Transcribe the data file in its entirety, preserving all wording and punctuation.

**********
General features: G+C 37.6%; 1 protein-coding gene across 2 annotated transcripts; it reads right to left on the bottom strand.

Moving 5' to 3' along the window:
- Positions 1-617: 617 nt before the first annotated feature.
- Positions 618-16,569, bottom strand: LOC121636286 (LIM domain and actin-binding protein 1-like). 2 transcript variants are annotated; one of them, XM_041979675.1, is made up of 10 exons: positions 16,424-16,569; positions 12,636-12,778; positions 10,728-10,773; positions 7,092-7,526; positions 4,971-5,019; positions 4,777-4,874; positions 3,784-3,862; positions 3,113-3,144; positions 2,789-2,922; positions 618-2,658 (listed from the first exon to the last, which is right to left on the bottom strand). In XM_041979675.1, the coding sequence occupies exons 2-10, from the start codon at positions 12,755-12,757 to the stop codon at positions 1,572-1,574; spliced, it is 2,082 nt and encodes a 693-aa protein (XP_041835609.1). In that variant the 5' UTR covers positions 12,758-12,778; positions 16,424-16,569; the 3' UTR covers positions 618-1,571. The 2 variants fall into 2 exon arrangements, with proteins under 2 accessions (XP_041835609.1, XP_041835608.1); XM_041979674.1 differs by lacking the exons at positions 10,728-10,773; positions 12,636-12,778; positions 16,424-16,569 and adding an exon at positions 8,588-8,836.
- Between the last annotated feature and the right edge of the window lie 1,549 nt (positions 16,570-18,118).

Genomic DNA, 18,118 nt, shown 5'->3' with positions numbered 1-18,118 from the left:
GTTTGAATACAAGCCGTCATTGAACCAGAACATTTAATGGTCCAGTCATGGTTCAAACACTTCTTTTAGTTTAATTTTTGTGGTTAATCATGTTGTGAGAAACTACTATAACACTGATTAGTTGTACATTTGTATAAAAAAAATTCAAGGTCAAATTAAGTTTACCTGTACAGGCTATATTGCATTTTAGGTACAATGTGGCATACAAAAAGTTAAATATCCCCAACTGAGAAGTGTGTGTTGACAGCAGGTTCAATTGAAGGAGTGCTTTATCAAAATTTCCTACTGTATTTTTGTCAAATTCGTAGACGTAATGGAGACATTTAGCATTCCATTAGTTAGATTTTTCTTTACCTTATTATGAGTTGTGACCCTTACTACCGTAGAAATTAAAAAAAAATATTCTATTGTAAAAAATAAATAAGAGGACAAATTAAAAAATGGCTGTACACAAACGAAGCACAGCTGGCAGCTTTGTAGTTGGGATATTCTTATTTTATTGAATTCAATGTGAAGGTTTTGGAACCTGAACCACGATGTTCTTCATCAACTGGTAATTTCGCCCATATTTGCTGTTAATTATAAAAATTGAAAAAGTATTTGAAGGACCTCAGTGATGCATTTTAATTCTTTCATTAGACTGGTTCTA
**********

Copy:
General features: G+C 37.6%; 1 protein-coding gene across 2 annotated transcripts; it reads right to left on the bottom strand.

Moving 5' to 3' along the window:
- Positions 1-617: 617 nt before the first annotated feature.
- Positions 618-16,569, bottom strand: LOC121636286 (LIM domain and actin-binding protein 1-like). 2 transcript variants are annotated; one of them, XM_041979675.1, is made up of 10 exons: positions 16,424-16,569; positions 12,636-12,778; positions 10,728-10,773; positions 7,092-7,526; positions 4,971-5,019; positions 4,777-4,874; positions 3,784-3,862; positions 3,113-3,144; positions 2,789-2,922; positions 618-2,658 (listed from the first exon to the last, which is right to left on the bottom strand). In XM_041979675.1, the coding sequence occupies exons 2-10, from the start codon at positions 12,755-12,757 to the stop codon at positions 1,572-1,574; spliced, it is 2,082 nt and encodes a 693-aa protein (XP_041835609.1). In that variant the 5' UTR covers positions 12,758-12,778; positions 16,424-16,569; the 3' UTR covers positions 618-1,571. The 2 variants fall into 2 exon arrangements, with proteins under 2 accessions (XP_041835609.1, XP_041835608.1); XM_041979674.1 differs by lacking the exons at positions 10,728-10,773; positions 12,636-12,778; positions 16,424-16,569 and adding an exon at positions 8,588-8,836.
- Between the last annotated feature and the right edge of the window lie 1,549 nt (positions 16,570-18,118).

Genomic DNA, 18,118 nt, shown 5'->3' with positions numbered 1-18,118 from the left:
GTTTGAATACAAGCCGTCATTGAACCAGAACATTTAATGGTCCAGTCATGGTTCAAACACTTCTTTTAGTTTAATTTTTGTGGTTAATCATGTTGTGAGAAACTACTATAACACTGATTAGTTGTACATTTGTATAAAAAAAATTCAAGGTCAAATTAAGTTTACCTGTACAGGCTATATTGCATTTTAGGTACAATGTGGCATACAAAAAGTTAAATATCCCCAACTGAGAAGTGTGTGTTGACAGCAGGTTCAATTGAAGGAGTGCTTTATCAAAATTTCCTACTGTATTTTTGTCAAATTCGTAGACGTAATGGAGACATTTAGCATTCCATTAGTTAGATTTTTCTTTACCTTATTATGAGTTGTGACCCTTACTACCGTAGAAATTAAAAAAAAATATTCTATTGTAAAAAATAAATAAGAGGACAAATTAAAAAATGGCTGTACACAAACGAAGCACAGCTGGCAGCTTTGTAGTTGGGATATTCTTATTTTATTGAATTCAATGTGAAGGTTTTGGAACCTGAACCACGATGTTCTTCATCAACTGGTAATTTCGCCCATATTTGCTGTTAATTATAAAAATTGAAAAAGTATTTGAAGGACCTCAGTGATGCATTTTAATTCTTTCATTAGACTGGTTCTA